The British regulator overseeing the latest North Sea oil and gas licensing round will prioritize companies aiming to bring natural gas to market within months, its head said on Wednesday.
Britain launched last year its first oil and gas exploration licensing round since 2019 as part of the government's efforts to boost domestic hydrocarbon output in the wake of Russia's invasion of Ukraine.
The North Sea Transition Authority (NSTA), which regulates the ageing basin's operations, will start awarding licenses to bidders at the end of the second quarter of 2023, its Chief Executive Stuart Payne told Reuters.
"We are doing it slightly differently this time because we are deliberately prioritizing sequentially those who can bring gas to market very fast," Payne said on the sidelines of the CERAWeek conference in Houston.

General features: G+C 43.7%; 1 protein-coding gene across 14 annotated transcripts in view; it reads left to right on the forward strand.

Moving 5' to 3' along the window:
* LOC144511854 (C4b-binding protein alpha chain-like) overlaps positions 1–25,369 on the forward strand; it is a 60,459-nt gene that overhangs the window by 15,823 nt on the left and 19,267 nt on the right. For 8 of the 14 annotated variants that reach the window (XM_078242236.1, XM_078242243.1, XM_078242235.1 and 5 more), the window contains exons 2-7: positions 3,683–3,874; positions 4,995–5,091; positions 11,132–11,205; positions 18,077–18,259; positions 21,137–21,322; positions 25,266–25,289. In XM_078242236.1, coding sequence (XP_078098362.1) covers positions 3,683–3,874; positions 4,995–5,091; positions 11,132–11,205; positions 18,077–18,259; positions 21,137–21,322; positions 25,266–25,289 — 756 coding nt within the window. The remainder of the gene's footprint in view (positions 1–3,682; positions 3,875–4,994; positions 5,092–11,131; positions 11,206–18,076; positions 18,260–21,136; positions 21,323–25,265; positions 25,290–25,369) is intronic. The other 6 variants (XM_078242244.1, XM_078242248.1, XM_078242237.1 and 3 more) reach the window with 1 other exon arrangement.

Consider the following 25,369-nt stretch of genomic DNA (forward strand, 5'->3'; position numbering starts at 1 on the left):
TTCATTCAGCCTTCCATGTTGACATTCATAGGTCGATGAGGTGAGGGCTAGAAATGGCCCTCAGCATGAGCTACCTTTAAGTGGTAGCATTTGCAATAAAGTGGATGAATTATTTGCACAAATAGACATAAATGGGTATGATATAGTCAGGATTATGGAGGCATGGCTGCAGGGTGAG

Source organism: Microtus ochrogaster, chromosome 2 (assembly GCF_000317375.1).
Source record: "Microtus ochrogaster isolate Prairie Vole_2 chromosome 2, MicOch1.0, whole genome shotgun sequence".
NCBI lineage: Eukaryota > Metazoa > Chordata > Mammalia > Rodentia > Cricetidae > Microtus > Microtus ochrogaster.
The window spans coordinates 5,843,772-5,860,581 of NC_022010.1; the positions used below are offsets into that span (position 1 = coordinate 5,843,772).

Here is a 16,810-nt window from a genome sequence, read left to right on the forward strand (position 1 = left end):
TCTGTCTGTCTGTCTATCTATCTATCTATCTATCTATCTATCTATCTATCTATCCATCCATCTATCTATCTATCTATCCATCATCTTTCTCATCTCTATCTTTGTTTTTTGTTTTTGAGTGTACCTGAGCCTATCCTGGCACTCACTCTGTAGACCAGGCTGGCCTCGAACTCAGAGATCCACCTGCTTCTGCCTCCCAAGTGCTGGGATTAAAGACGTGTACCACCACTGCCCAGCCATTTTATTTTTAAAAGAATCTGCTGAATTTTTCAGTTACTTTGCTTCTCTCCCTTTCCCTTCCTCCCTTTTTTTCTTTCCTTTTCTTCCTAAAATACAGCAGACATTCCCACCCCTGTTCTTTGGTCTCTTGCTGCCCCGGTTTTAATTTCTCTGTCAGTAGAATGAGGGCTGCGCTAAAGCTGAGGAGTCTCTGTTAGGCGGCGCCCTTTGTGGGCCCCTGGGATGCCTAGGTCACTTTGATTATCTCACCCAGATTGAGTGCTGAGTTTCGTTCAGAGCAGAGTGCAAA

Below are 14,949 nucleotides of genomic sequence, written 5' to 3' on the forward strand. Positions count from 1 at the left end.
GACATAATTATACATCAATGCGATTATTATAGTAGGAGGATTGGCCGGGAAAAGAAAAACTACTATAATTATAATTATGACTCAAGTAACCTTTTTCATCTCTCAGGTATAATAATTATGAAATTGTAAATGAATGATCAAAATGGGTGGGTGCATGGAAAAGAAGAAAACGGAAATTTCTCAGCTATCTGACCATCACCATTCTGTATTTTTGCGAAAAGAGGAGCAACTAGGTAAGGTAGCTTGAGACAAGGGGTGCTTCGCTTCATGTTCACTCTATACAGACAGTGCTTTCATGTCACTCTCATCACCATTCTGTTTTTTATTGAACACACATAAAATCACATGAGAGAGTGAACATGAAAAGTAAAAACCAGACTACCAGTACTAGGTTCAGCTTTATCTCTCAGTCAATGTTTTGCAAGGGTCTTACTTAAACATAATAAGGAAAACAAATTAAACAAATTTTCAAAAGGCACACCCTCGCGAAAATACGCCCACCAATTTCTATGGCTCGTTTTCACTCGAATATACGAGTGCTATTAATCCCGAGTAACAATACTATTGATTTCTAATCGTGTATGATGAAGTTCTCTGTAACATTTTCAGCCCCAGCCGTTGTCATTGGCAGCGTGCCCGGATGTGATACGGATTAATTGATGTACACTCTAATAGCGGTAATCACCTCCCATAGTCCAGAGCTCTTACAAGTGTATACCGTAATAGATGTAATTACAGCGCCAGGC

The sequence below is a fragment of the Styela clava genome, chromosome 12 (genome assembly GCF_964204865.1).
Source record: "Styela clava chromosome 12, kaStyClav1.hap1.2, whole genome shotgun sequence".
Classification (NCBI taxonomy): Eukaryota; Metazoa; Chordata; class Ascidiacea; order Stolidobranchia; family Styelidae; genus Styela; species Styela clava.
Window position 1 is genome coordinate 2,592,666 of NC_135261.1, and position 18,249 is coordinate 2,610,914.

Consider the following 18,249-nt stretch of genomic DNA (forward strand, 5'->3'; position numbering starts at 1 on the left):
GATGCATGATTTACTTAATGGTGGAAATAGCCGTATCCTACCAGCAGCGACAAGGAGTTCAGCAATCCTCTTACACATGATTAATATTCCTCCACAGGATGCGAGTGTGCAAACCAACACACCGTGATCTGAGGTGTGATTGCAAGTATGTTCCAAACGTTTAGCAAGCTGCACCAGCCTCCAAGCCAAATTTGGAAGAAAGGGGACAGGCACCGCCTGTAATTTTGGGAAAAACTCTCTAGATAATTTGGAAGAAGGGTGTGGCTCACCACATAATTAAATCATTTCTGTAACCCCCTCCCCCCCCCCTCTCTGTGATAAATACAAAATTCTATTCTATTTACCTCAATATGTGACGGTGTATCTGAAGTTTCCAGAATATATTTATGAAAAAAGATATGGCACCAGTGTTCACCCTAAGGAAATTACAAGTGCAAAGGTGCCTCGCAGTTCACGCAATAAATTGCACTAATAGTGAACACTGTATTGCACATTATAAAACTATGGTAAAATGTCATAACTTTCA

The NSTA will initially target producers that can bring production online within 18 months, he said.
While development of large oil and gas reservoirs can often take years, smaller reservoirs located close to existing platforms can be drilled, connected and brought to production within months.
Interest in the licensing round was dealt a blow late last year, after the government imposed a second round of windfall tax on oil and gas producers which brought total tax on the sector to 75%, one of the highest in the world.
Harbour Energy, the largest U.K. producer, shunned the licensing round and said it will review its investments in Britain.
The NSTA, which oversees producers' efforts to reduce greenhouse gas emissions, also said that flaring of unwanted natural gas on platforms halved between 2018 and 2022.
(Reuters - Reporting by Ron Bousso; Editing by David Gregorio)